Quite often, the creation of community fuel breaks to reduce wildfire risks also achieves multiple synergistic benefits such as improved wildlife habitat (more seed and berries that benefits the whole food chain), increased recreational opportunities, greenhouse gas reductions, economic activity, better aesthetic viewscapes, and healthier forests that are more resilient to disease, insects, extreme weather, and future climate change.

The Forest Enhancement Society of BC (FESBC) is delighted to have a number of FESBC-funded project partners featured in the latest issue of Canadian Forest Industries (CFI) Magazine profiling their work to reduce the risk of wildfires to communities across British Columbia.

FESBC has funded wildfire risk reduction projects in over 120 communities across British Columbia, including Central Chilcotin Rehabilitation Ltd. and the Logan Lake Community Forest. Local people have been empowered to do good forest management work to help better protect their communities from wildfire. Similarly, learn how the Clinton Community Forest utilized funding from FESBC to salvage burnt wood, using the hog fuel to generate green energy while also creating a fuel break – a large area where woody fuels have been reduced – to slow down future fires and create defensible spaces for fire fighters.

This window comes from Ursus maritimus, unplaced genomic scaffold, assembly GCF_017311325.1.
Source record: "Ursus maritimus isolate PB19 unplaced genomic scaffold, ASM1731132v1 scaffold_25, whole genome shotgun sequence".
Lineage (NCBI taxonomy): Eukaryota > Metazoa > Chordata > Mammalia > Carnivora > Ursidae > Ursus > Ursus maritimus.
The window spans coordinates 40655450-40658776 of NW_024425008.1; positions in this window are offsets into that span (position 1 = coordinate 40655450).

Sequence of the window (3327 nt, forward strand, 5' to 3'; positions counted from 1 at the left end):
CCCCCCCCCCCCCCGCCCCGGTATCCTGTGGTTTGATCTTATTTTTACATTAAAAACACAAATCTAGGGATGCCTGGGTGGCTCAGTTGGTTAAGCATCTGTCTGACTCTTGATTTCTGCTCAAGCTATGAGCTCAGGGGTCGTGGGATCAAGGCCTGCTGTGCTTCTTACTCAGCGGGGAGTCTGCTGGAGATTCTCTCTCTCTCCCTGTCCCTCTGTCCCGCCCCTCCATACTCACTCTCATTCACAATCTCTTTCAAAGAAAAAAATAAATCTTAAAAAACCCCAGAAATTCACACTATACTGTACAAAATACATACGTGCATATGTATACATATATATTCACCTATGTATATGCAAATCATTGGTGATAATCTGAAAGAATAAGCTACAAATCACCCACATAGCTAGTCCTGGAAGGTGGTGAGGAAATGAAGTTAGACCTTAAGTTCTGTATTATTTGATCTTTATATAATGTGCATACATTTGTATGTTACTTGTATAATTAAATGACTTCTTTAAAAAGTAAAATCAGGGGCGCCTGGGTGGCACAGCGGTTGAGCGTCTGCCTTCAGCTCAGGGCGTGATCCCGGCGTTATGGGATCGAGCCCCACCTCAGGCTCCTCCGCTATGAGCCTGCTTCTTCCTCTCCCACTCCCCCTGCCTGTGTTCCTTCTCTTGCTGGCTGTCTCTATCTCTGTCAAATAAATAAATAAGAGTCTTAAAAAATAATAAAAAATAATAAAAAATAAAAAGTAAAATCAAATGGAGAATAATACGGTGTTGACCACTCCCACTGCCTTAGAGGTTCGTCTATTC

To read the complete article about the exceptional projects FESBC has helped fund in collaboration with First Nations and local communities, visit this link: https://mydigitalpublication.com/publication/?m=853&i=823386&p=1&ver=html5